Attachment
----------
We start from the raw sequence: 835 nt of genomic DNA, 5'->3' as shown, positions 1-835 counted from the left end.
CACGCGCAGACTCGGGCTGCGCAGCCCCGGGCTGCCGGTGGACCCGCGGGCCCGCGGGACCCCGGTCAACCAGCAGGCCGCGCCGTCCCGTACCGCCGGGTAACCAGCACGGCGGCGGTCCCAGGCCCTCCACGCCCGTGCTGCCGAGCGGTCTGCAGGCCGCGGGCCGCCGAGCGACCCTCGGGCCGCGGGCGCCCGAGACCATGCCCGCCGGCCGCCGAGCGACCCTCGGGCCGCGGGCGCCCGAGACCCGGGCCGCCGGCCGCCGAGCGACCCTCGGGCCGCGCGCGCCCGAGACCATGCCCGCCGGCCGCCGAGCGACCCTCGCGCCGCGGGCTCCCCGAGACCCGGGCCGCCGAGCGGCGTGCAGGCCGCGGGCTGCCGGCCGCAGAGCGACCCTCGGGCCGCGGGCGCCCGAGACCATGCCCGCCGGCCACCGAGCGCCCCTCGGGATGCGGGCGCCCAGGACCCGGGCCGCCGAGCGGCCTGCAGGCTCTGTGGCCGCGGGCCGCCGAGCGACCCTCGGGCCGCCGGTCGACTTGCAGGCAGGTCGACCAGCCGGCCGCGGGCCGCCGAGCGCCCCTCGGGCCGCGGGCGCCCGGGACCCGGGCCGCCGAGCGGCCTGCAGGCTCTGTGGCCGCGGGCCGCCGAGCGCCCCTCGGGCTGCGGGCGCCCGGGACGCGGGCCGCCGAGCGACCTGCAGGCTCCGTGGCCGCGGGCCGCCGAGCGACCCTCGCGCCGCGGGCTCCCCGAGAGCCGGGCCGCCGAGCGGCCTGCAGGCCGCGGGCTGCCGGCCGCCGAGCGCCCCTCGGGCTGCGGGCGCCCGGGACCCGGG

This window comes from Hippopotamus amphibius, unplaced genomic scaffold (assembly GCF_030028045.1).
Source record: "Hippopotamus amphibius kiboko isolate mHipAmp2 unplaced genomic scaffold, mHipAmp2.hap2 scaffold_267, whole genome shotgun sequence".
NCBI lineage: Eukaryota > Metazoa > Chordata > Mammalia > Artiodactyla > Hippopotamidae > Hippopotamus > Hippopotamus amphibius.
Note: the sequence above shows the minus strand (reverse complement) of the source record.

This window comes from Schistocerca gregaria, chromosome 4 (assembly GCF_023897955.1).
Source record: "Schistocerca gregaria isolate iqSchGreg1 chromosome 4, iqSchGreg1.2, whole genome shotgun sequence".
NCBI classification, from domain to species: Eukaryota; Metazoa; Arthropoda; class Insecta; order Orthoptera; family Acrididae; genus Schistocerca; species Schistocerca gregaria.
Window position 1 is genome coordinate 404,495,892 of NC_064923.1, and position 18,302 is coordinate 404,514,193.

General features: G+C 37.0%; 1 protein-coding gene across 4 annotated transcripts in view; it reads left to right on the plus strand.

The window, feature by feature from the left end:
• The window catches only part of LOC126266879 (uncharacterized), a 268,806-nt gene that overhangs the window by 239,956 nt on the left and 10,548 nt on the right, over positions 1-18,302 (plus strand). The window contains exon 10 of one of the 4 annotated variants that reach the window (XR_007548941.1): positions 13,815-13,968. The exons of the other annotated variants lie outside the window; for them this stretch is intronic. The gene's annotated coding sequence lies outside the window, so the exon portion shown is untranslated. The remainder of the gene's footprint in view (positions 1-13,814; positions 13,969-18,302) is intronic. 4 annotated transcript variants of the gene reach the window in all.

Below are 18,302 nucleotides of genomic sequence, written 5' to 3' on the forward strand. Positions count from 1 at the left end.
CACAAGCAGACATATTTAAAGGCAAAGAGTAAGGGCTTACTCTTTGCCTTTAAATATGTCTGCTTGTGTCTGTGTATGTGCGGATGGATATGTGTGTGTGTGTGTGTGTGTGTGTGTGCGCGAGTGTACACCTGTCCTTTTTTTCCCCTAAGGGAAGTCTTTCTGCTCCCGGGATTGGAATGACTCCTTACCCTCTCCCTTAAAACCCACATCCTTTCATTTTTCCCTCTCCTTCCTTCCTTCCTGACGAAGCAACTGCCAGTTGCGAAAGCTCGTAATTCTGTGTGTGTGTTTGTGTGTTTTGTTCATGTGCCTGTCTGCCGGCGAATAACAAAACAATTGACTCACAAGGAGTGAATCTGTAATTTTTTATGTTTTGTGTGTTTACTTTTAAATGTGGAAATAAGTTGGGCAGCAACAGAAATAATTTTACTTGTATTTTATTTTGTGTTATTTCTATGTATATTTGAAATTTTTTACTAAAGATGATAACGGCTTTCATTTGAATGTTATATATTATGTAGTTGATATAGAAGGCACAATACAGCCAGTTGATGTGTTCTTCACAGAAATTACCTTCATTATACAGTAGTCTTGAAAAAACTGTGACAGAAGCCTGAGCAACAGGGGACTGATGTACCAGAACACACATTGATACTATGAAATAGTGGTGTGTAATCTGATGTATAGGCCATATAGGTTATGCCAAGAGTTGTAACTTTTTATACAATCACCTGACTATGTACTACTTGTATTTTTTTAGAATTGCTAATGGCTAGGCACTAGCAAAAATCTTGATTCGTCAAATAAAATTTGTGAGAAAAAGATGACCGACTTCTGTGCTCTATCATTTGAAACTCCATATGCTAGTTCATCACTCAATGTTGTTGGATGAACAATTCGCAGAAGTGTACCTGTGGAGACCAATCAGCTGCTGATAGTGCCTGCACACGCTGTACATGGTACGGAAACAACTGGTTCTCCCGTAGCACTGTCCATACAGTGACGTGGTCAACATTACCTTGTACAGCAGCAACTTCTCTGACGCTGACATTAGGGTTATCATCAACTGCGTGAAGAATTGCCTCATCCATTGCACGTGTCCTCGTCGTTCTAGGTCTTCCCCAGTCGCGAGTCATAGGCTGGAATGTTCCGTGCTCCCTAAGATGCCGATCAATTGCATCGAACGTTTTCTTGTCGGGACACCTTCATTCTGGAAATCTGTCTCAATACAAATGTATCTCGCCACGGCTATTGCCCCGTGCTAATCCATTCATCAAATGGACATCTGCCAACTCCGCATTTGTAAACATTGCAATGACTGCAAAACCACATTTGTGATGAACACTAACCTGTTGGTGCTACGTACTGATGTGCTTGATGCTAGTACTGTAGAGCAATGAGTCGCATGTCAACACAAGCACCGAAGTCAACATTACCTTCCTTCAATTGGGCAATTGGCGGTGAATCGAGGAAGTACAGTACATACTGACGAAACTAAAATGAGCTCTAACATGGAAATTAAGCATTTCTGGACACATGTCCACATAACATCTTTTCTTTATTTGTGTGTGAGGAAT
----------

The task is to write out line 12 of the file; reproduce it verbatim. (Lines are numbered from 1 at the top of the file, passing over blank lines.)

The window, feature by feature from the left end: